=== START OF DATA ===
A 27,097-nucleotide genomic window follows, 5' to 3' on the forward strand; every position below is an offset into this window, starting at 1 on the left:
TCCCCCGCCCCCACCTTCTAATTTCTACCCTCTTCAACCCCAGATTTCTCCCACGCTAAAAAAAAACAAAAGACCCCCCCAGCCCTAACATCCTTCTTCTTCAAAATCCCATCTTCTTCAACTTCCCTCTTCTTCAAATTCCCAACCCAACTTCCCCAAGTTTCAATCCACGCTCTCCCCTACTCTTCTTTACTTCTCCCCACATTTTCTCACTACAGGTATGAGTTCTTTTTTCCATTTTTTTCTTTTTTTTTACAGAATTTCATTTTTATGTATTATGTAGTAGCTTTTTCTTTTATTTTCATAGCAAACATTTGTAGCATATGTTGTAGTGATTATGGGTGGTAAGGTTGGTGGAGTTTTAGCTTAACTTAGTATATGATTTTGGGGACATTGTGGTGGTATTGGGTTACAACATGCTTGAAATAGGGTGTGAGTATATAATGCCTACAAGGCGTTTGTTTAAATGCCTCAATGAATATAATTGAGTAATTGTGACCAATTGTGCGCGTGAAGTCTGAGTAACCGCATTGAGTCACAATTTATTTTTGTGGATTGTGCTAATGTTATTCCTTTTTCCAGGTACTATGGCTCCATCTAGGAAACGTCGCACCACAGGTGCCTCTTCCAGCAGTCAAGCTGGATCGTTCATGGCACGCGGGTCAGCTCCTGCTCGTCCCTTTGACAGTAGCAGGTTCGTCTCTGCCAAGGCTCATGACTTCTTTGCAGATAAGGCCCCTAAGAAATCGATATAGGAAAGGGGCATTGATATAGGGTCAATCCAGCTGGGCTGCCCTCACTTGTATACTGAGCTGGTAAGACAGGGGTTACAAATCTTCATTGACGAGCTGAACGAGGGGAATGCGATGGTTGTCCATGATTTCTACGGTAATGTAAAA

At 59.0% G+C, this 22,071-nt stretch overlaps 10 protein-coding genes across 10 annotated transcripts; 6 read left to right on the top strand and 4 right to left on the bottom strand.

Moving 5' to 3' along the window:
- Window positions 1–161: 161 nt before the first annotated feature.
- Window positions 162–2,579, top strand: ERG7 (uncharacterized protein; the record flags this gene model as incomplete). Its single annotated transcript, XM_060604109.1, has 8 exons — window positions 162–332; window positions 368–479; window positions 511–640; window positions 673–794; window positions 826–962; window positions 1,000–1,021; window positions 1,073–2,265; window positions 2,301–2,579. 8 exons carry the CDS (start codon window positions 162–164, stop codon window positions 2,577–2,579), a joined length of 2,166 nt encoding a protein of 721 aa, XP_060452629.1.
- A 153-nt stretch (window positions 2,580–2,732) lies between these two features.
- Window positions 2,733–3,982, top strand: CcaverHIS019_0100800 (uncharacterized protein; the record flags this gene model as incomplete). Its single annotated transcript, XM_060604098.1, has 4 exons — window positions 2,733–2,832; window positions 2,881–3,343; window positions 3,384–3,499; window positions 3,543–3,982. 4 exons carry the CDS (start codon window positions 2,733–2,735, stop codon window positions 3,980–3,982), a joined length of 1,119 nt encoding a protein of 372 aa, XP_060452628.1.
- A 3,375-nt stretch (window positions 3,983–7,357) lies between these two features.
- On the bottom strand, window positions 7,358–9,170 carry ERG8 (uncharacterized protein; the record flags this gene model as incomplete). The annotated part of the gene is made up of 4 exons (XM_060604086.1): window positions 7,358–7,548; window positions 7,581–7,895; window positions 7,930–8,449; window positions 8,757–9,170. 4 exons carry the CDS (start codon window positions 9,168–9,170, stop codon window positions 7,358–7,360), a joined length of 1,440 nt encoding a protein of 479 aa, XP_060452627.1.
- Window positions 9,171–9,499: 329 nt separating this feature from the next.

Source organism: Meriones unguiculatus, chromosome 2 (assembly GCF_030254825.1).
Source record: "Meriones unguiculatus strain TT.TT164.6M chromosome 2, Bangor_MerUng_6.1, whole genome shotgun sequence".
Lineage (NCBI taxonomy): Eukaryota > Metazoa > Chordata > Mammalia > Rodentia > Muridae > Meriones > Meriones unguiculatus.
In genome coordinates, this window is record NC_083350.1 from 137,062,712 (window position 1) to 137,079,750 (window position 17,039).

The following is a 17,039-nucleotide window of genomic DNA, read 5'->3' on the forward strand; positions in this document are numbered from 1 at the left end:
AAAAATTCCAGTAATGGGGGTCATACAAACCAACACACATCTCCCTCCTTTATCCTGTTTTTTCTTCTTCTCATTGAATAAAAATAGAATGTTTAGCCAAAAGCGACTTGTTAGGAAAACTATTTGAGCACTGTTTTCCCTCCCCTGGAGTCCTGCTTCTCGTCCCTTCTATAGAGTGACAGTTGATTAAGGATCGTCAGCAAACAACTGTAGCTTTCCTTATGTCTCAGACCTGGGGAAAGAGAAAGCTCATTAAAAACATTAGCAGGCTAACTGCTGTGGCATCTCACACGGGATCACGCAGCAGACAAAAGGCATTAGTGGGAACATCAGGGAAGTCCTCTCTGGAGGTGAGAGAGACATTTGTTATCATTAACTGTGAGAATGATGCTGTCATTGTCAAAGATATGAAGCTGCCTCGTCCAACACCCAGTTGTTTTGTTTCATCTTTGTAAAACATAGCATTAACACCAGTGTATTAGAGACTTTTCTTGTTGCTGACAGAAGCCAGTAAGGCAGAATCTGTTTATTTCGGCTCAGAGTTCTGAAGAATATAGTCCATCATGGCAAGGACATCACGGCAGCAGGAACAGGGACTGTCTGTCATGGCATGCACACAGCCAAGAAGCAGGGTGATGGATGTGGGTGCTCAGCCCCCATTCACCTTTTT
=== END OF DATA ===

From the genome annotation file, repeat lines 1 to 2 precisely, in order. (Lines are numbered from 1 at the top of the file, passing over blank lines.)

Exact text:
A 27,097-nucleotide genomic window follows, 5' to 3' on the forward strand; every position below is an offset into this window, starting at 1 on the left:
TCCCCCGCCCCCACCTTCTAATTTCTACCCTCTTCAACCCCAGATTTCTCCCACGCTAAAAAAAAACAAAAGACCCCCCCAGCCCTAACATCCTTCTTCTTCAAAATCCCATCTTCTTCAACTTCCCTCTTCTTCAAATTCCCAACCCAACTTCCCCAAGTTTCAATCCACGCTCTCCCCTACTCTTCTTTACTTCTCCCCACATTTTCTCACTACAGGTATGAGTTCTTTTTTCCATTTTTTTCTTTTTTTTTACAGAATTTCATTTTTATGTATTATGTAGTAGCTTTTTCTTTTATTTTCATAGCAAACATTTGTAGCATATGTTGTAGTGATTATGGGTGGTAAGGTTGGTGGAGTTTTAGCTTAACTTAGTATATGATTTTGGGGACATTGTGGTGGTATTGGGTTACAACATGCTTGAAATAGGGTGTGAGTATATAATGCCTACAAGGCGTTTGTTTAAATGCCTCAATGAATATAATTGAGTAATTGTGACCAATTGTGCGCGTGAAGTCTGAGTAACCGCATTGAGTCACAATTTATTTTTGTGGATTGTGCTAATGTTATTCCTTTTTCCAGGTACTATGGCTCCATCTAGGAAACGTCGCACCACAGGTGCCTCTTCCAGCAGTCAAGCTGGATCGTTCATGGCACGCGGGTCAGCTCCTGCTCGTCCCTTTGACAGTAGCAGGTTCGTCTCTGCCAAGGCTCATGACTTCTTTGCAGATAAGGCCCCTAAGAAATCGATATAGGAAAGGGGCATTGATATAGGGTCAATCCAGCTGGGCTGCCCTCACTTGTATACTGAGCTGGTAAGACAGGGGTTACAAATCTTCATTGACGAGCTGAACGAGGGGAATGCGATGGTTGTCCATGATTTCTACGGTAATGTAAAA